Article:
Northern Foods’ bakery sales remain strong

first_imgNorthern Foods’ Bakery division put in a strong performance in its fourth quarter with underlying revenue up 10.4%. The firm said bakery had performed well over the Christmas trading period, with its Fox’s brand continuing to drive growth within the division.Full year underlying revenue for the 52 weeks to 28 March, 2009, was up 5.5%, “driven by price and volume”. The company also said it was “continuing with the evaluation of an investment in a world class biscuits manufacturing facility”.Its Chilled division saw the most growth with underlying revenue up 12.2% in the fourth quarter on the comparable period, while underlying sales for the year grew 5.5%. The firm said this division was holding strong during the recession and additional value lines of chilled pizza and sandwiches were launched over Q4.Within its Frozen division, revenue was up slightly year-on-year (2.5%). The company is planning further improvements to its frozen range, which saw the exit of some “marginal own-label contracts in pastry and pizza”, but the company relaunched the San Marco pizza and McDougall’s frozen pies ranges during Q4 and said this would “build on our proposition to target the cash-conscious consumers”.Group underlying sales for the fourth quarter rose 8.8% on the previous quarter and for the full year increased 4.7%. Stefan Barden, chief executive of Northern Foods, said: “In a tough market, Northern Foods is trading strongly and we anticipate that our full-year profit before tax will be in line with market expectations.”The firm will report its full year financial results on 27 May, 2009.last_img read more

Pasty Presto sets goal of 30 outlets

first_imgPasty Presto has opened two stores, after securing £1.5m of bank funding, and is on course to open a further five this year, taking the pasty and coffee shop chain to a total of 30 outlets.The Bath-based business has opened new outlets at Gloucester Quays Designer Outlet and Extra motorway services on the M40 near Beaconsfield – its first in the travel-retail sector. It is also due to open a franchised outlet on Guernsey next month as part of a deal with Channel Island retail operator SandpiperCI that will see two more franchised Pasty Presto stores launched in Jersey next year.MD Steve Grocutt, who founded the firm in 1994 with a shop in Mevagissey in Cornwall, told British Baker he expected to have 30 shops in the UK by the end of the year, with motorway services and other travel locations a key area for expansion over high street sites. “The recession has hit the high street hard, so we are only considering a select number of towns with a strong tourist trade,” he said.Pasty Presto’s pasties are made to a bespoke recipe by Proper Cornish, with Viennoiserie from French producer Bridor.last_img read more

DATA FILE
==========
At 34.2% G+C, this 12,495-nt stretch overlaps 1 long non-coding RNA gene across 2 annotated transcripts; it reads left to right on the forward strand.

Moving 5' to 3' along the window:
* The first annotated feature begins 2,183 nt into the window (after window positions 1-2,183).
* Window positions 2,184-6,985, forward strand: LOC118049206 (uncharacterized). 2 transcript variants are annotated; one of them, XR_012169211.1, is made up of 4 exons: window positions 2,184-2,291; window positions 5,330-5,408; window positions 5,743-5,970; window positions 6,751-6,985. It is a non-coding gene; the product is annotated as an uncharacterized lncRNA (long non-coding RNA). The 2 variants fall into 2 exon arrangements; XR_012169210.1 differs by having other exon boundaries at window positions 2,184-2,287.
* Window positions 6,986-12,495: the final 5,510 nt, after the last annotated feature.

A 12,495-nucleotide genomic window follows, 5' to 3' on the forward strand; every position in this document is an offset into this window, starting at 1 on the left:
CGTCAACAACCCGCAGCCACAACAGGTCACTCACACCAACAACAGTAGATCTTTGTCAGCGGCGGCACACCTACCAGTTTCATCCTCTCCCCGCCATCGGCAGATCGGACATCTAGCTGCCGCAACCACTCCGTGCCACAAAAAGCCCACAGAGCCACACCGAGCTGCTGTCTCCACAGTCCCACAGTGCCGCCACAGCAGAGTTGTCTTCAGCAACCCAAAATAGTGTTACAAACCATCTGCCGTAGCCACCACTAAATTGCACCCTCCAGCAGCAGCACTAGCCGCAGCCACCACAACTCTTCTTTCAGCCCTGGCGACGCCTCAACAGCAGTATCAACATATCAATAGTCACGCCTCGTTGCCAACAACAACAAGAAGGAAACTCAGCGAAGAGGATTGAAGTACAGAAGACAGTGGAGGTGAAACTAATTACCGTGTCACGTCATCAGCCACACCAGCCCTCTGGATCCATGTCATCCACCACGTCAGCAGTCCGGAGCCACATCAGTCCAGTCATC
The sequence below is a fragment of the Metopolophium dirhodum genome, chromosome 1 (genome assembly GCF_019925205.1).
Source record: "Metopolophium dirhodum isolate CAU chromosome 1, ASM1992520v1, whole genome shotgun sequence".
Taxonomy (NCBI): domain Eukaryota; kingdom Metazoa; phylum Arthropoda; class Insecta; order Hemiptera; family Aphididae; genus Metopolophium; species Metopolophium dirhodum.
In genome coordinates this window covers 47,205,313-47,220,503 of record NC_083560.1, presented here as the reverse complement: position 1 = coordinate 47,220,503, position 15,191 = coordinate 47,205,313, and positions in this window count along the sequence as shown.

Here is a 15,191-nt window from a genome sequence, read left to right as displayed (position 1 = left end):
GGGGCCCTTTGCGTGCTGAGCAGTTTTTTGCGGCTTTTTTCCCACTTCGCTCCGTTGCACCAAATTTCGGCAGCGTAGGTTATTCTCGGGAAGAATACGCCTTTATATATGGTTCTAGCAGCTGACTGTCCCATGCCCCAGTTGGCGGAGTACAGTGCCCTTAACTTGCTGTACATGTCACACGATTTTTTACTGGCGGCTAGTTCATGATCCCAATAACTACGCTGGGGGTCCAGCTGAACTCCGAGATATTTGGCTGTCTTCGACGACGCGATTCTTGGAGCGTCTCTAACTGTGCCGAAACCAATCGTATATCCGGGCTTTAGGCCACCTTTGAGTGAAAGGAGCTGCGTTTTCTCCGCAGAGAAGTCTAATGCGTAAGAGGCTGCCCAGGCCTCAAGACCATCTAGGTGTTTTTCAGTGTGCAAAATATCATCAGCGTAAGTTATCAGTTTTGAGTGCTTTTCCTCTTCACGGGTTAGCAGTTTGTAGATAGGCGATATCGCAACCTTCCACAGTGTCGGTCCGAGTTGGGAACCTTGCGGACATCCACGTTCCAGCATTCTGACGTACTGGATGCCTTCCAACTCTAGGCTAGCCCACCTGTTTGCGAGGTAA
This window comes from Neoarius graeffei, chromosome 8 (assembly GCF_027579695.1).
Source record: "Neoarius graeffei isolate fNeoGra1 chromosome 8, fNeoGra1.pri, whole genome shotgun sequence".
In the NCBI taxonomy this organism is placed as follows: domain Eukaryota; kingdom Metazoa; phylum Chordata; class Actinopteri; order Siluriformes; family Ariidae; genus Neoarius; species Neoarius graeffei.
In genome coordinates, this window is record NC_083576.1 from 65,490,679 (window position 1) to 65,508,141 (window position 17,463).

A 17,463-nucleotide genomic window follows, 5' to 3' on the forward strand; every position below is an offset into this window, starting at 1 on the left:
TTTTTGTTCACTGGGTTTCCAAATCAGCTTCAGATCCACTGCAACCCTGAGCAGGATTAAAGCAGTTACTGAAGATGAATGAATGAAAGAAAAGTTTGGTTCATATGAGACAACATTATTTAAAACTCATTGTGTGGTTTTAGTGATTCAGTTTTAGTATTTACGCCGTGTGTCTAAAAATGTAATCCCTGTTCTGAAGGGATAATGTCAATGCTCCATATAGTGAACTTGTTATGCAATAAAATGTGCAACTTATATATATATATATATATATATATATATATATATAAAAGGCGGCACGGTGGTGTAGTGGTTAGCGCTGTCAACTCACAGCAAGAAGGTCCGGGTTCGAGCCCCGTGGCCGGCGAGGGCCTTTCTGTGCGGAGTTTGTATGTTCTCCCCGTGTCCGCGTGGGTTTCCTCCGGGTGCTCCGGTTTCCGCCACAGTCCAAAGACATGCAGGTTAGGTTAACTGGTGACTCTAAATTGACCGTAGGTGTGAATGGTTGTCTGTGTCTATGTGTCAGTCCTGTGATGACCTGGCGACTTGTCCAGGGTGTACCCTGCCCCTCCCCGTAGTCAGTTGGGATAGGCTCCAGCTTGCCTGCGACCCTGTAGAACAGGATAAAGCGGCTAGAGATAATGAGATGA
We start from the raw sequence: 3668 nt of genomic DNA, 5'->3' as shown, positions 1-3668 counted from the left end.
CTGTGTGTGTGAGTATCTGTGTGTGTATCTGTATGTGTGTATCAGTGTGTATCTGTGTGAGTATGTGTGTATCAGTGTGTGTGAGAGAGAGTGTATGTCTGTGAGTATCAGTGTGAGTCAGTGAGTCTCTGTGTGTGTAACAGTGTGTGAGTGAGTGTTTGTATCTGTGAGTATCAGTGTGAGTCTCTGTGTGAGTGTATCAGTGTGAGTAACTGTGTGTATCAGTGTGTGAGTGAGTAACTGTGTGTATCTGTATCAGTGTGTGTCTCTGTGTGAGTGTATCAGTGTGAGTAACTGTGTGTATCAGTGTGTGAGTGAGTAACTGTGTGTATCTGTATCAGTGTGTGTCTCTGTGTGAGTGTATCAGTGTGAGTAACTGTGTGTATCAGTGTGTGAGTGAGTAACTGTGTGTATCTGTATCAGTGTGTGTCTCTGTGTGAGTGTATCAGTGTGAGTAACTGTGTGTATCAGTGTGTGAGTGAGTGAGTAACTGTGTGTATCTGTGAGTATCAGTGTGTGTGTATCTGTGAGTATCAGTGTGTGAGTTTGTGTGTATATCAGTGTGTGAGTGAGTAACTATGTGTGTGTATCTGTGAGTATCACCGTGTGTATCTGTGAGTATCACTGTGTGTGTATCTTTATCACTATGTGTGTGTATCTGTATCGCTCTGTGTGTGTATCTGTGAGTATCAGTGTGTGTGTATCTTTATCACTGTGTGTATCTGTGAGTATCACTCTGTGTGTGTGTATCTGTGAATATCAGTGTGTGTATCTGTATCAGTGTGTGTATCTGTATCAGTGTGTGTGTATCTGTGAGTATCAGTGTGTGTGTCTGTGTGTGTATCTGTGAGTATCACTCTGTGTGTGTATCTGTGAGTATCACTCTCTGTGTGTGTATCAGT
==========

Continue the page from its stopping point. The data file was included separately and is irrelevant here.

Greencore to sell chilled desserts business

first_imgGreencore is to dispose of its chilled desserts facility in Minsterley, Shropshire, to the Müller Dairy UK group.The Irish producer of convenience food released an official statement this morning explaining how the ownership of its manufacturing facility will be transferred to the Market Drayton-based Müller, and the co-packaging arrangement for Cadbury chilled desserts will terminate.The deal is expected to be worth £4.3m, excluding existing stock, and is due to be complete at the start of January 2013. The firm said the transfer of production of other premium desserts lines and related manufacturing equipment to Evercreech will have been completed by this time.Greencore acquired its chilled desserts business from rival Irish convenience food group Uniq, which is Marks & Spencer’s largest sandwich supplier, back in September 2011. The company had reported last month a 49.9% growth in revenue to £567.7m in its first half-year results for 2012, which it attributed to the acquisition from Uniq.Patrick Coveney, chief executive officer of Greencore, said: “Our business has performed strongly in the first half of 2012. The acquisition of Uniq last year has reshaped our group and we are on track to deliver all of the targeted integration benefits.”last_img read more